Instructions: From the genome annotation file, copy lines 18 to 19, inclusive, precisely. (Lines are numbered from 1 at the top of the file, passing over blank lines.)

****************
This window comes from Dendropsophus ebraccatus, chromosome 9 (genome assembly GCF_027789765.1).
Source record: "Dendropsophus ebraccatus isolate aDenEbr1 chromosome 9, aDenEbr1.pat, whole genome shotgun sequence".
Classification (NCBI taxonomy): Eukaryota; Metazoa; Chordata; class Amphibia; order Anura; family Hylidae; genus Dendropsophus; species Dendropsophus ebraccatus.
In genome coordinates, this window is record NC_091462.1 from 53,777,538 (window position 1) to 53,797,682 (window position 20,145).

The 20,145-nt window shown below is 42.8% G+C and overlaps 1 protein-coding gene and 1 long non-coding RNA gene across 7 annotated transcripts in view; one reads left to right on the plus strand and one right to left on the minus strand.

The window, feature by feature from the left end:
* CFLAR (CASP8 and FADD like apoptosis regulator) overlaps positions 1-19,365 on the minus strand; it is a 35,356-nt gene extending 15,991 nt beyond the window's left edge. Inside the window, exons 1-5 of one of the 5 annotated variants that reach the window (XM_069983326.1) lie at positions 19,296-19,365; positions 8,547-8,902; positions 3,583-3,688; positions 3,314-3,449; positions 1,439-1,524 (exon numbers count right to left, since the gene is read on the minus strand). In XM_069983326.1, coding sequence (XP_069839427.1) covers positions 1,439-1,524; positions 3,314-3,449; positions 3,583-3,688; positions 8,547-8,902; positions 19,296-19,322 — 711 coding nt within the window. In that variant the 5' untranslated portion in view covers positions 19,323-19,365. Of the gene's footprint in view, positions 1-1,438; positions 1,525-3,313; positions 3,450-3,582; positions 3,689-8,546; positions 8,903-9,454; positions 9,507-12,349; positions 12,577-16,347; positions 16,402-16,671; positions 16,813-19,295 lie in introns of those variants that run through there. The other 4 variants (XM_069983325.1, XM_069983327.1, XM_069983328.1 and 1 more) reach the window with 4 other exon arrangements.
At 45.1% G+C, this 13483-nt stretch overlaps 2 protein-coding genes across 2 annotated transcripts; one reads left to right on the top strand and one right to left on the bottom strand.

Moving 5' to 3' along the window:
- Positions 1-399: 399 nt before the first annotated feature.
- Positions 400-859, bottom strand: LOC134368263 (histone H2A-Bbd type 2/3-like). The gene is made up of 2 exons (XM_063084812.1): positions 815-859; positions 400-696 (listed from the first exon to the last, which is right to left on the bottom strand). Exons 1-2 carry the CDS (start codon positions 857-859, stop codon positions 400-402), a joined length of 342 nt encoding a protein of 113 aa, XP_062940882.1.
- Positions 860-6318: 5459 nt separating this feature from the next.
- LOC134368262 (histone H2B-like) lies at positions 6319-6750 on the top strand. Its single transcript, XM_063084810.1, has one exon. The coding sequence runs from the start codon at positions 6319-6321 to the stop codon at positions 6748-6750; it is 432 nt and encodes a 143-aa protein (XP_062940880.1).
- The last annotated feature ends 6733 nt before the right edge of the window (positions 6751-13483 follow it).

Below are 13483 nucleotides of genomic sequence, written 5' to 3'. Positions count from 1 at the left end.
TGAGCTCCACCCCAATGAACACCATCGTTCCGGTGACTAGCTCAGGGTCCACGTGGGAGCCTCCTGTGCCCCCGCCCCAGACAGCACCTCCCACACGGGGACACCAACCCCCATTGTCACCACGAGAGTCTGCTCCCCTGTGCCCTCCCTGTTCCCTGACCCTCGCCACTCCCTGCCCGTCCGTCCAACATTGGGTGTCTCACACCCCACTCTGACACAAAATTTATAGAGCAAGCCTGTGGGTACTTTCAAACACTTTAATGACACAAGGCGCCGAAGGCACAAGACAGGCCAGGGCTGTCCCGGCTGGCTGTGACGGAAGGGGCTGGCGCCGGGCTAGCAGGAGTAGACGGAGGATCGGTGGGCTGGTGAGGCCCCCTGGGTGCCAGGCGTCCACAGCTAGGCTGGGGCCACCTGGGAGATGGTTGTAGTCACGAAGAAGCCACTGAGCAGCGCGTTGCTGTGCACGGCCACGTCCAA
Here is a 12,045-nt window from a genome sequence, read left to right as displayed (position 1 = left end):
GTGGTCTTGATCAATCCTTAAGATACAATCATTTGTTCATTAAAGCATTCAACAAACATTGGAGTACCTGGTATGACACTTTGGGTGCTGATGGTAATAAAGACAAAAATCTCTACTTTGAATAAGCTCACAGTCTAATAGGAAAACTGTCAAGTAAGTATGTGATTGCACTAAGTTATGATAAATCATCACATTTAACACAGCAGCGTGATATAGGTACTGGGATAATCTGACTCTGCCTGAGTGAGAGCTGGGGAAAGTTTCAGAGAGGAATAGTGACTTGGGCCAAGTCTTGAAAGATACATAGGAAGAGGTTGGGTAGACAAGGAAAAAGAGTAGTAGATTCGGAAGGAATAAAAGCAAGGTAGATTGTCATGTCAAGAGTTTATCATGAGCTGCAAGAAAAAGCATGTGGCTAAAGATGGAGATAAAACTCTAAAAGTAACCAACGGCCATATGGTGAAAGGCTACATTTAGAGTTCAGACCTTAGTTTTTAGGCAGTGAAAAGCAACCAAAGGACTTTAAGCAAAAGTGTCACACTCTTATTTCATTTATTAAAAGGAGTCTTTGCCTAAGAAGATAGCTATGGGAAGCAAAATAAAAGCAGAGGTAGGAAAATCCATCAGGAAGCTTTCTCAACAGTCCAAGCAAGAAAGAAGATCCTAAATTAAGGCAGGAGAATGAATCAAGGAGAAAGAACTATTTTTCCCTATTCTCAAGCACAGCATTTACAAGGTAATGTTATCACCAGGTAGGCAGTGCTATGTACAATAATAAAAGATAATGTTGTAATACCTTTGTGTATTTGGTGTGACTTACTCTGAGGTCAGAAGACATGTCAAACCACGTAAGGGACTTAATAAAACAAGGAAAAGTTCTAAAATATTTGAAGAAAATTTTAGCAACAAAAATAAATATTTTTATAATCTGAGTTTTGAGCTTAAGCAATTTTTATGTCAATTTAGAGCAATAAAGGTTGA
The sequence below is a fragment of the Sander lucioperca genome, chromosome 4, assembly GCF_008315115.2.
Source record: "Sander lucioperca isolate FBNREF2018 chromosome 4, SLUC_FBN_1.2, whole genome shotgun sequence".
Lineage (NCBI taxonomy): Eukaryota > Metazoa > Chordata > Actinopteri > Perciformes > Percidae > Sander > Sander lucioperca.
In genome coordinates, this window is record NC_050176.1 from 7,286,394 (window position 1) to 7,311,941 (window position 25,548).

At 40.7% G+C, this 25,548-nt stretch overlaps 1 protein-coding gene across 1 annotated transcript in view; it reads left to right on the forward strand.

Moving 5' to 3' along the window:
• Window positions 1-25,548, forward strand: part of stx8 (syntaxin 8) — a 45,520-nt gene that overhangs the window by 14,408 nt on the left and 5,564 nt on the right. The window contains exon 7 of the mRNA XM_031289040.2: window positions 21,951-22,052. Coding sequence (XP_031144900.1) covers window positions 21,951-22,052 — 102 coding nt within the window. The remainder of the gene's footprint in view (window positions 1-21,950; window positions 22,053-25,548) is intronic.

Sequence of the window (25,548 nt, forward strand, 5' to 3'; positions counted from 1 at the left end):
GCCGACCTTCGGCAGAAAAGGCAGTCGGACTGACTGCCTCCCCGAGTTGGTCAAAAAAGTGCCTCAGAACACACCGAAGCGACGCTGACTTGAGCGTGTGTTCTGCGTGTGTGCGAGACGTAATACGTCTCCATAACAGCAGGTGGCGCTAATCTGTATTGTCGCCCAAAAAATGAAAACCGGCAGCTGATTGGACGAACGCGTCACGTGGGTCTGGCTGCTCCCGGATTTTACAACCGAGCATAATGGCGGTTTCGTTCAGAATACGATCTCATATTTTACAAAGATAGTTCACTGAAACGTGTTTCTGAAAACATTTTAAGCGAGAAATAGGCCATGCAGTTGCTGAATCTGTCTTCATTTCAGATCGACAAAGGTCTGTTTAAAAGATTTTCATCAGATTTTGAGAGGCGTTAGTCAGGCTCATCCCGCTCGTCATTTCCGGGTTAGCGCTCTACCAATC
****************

GTGGTCTTGATCAATCCTTAAGATACAATCATTTGTTCATTAAAGCATTCAACAAACATTGGAGTACCTGGTATGACACTTTGGGTGCTGATGGTAATAAAGACAAAAATCTCTACTTTGAATAAGCTCACAGTCTAATAGGAAAACTGTCAAGTAAGTATGTGATTGCACTAAGTTATGATAAATCATCACATTTAACACAGCAGCGTGATATAGGTACTGGGATAATCTGACTCTGCCTGAGTGAGAGCTGGGGAAAGTTTCAGAGAGGAATAGTGACTTGGGCCAAGTCTTGAAAGATACATAGGAAGAGGTTGGGTAGACAAGGAAAAAGAGTAGTAGATTCGGAAGGAATAAAAGCAAGGTAGATTGTCATGTCAAGAGTTTATCATGAGCTGCAAGAAAAAGCATGTGGCTAAAGATGGAGATAAAACTCTAAAAGTAACCAACGGCCATATGGTGAAAGGCTACATTTAGAGTTCAGACCTTAGTTTTTAGGCAGTGAAAAGCAACCAAAGGACTTTAAGCAAAAGTGTCACACTCTTATTTCATTTATTAAAAGGAGTCTTTGCCTAAGAAGATAGCTATGGGAAGCAAAATAAAAGCAGAGGTAGGAAAATCCATCAGGAAGCTTTCTCAACAGTCCAAGCAAGAAAGAAGATCCTAAATTAAGGCAGGAGAATGAATCAAGGAGAAAGAACTATTTTTCCCTATTCTCAAGCACAGCATTTACAAGGTAATGTTATCACCAGGTAGGCAGTGCTATGTACAATAATAAAAGATAATGTTGTAATACCTTTGTGTATTTGGTGTGACTTACTCTGAGGTCAGAAGACATGTCAAACCACGTAAGGGACTTAATAAAACAAGGAAAAGTTCTAAAATATTTGAAGAAAATTTTAGCAACAAAAATAAATATTTTTATAATCTGAGTTTTGAGCTTAAGCAATTTTTATGTCAATTTAGAGCAATAAAGGTTGA
The sequence below is a fragment of the Sander lucioperca genome, chromosome 4, assembly GCF_008315115.2.